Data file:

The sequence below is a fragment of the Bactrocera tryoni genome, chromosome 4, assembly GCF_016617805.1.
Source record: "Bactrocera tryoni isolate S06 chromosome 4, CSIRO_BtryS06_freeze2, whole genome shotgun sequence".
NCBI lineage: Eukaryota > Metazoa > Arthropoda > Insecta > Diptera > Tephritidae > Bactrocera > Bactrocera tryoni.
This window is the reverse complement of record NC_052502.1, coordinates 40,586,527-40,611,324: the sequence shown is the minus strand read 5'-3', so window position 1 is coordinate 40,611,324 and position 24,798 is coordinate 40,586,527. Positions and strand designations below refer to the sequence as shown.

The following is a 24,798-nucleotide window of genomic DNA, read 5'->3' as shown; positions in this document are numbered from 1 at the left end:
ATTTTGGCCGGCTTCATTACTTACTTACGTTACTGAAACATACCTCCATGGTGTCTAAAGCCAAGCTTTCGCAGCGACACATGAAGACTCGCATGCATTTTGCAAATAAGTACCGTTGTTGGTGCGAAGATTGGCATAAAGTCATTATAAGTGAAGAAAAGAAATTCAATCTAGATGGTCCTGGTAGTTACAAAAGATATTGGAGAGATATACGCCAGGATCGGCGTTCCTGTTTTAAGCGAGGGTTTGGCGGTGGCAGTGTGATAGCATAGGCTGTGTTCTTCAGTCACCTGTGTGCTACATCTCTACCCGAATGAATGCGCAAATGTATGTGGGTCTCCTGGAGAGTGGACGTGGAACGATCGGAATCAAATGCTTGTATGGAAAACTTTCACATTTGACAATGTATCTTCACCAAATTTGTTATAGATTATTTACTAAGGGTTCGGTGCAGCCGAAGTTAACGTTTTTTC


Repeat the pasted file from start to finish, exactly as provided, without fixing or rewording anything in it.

The sequence below is a fragment of the Bactrocera tryoni genome, chromosome 4, assembly GCF_016617805.1.
Source record: "Bactrocera tryoni isolate S06 chromosome 4, CSIRO_BtryS06_freeze2, whole genome shotgun sequence".
NCBI lineage: Eukaryota > Metazoa > Arthropoda > Insecta > Diptera > Tephritidae > Bactrocera > Bactrocera tryoni.
This window is the reverse complement of record NC_052502.1, coordinates 40,586,527-40,611,324: the sequence shown is the minus strand read 5'-3', so window position 1 is coordinate 40,611,324 and position 24,798 is coordinate 40,586,527. Positions and strand designations below refer to the sequence as shown.

The following is a 24,798-nucleotide window of genomic DNA, read 5'->3' as shown; positions in this document are numbered from 1 at the left end:
ATTTTGGCCGGCTTCATTACTTACTTACGTTACTGAAACATACCTCCATGGTGTCTAAAGCCAAGCTTTCGCAGCGACACATGAAGACTCGCATGCATTTTGCAAATAAGTACCGTTGTTGGTGCGAAGATTGGCATAAAGTCATTATAAGTGAAGAAAAGAAATTCAATCTAGATGGTCCTGGTAGTTACAAAAGATATTGGAGAGATATACGCCAGGATCGGCGTTCCTGTTTTAAGCGAGGGTTTGGCGGTGGCAGTGTGATAGCATAGGCTGTGTTCTTCAGTCACCTGTGTGCTACATCTCTACCCGAATGAATGCGCAAATGTATGTGGGTCTCCTGGAGAGTGGACGTGGAACGATCGGAATCAAATGCTTGTATGGAAAACTTTCACATTTGACAATGTATCTTCACCAAATTTGTTATAGATTATTTACTAAGGGTTCGGTGCAGCCGAAGTTAACGTTTTTTC